yutian10aChina has long been aware of the high environment cost of its  recent industrialisation. Whether it has done enough to mitigate the damage is another question.

However, there’s no denying that the rising tide of green awareness in China is a powerful agent for change particularly now that the latest IPCC report has unequivocally shown that climate change is real and its consequences will persists for decades to come.

Qin Dahe, a Chinese glaciologist, Nobel Peace Prize winner and co-chair of the IPCC Working Group, said:

Our assessment of the science finds that the atmosphere and ocean have warmed, the amount of snow and ice has diminished, the global mean sea level has risen and the concentrations of greenhouse gases have increased.”

China has good reason to be worried about climate change. As the oceans warm, global mean sea levels will continue to rise, which will potentially affect millions of people in Shanghai and China’s highly populated coastal cities.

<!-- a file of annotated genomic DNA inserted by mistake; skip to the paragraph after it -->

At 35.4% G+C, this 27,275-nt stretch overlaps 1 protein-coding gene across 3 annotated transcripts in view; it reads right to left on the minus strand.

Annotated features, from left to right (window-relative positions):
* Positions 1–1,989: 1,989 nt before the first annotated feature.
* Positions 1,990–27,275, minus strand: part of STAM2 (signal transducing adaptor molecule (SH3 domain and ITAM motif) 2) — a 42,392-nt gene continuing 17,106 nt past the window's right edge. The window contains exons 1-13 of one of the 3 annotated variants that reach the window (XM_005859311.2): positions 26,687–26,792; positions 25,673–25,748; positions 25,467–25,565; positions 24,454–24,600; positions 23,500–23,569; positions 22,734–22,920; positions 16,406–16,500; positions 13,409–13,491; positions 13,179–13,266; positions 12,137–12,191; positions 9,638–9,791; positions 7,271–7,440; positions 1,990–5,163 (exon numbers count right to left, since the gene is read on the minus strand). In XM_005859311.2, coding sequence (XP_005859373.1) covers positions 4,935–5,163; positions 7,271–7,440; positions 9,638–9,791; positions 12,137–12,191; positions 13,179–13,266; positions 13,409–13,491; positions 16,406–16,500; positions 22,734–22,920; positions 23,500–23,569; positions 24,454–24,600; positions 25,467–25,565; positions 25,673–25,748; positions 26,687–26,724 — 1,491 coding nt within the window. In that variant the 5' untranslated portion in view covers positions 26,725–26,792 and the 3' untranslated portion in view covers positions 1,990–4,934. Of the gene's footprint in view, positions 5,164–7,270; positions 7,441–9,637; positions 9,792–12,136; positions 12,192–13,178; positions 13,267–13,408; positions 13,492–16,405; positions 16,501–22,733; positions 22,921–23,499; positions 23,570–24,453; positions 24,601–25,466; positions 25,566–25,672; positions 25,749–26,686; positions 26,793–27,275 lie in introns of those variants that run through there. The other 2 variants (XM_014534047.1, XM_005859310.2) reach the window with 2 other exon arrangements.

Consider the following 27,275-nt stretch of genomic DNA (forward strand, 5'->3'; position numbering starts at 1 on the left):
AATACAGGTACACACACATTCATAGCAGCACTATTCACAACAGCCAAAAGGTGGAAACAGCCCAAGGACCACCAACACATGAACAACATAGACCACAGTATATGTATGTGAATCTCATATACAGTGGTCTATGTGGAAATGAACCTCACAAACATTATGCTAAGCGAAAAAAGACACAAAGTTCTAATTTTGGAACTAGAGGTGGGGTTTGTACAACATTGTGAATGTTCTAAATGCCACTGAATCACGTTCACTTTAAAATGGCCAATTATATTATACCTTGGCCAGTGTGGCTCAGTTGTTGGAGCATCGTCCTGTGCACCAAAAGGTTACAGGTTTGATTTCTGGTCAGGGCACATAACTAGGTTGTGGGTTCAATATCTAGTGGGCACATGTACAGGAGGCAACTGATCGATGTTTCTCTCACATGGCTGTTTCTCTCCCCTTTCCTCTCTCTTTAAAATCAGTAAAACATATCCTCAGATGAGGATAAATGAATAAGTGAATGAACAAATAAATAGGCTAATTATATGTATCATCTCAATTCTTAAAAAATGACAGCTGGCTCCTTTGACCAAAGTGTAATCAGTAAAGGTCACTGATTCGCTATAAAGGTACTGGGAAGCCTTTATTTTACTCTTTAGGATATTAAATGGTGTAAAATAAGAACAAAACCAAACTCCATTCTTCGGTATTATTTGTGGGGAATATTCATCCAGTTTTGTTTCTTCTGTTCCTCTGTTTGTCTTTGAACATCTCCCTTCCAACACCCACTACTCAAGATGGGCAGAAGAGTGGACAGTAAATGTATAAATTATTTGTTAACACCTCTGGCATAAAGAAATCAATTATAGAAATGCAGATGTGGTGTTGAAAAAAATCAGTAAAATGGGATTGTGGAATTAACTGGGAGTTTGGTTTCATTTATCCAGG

The increased  prevalence of droughts and floods — another consequence of climate change — will have particularly dire consequences for China by disrupting water and food supplies.

In 2011, natural disasters in China affected 430m people and caused direct economic losses of more than 300bn yuan.

The risks were clearly spelt out in China’s own report on climate change, published last year, which explained the measure the government is taking to adapt to climate change — promoting water-saving technologies, for example — so as to reduce its impact on economic and social development.

The report also talks about the government measures that have been adopted to move China towards a low-carbon economy, by promoting renewable energy, low-carbon public transportation and carbon emission trading schemes.   The full range of goverment measures can be read here

To environmentalists, these measures are well intentioned but do not really address the fundamental problem, which is China’s heavy dependence on coal to feed its industries and generate electrical power.

China consumes half the coal burnt in the world, so a significant reduction in coal consumption would not only reduce  the global carbon footprint but also benefit China directly by addressing one of its biggest health issues —  the chronic levels of particulate pollution in China’s smog-ridden cities.

The government recently announced an ambitious plan to curb air pollution that includes setting limits on burning coal and taking high-polluting vehicles off the roads to ensure a drop in the concentration of particulate matter in cities.

More on China & the IPCC report here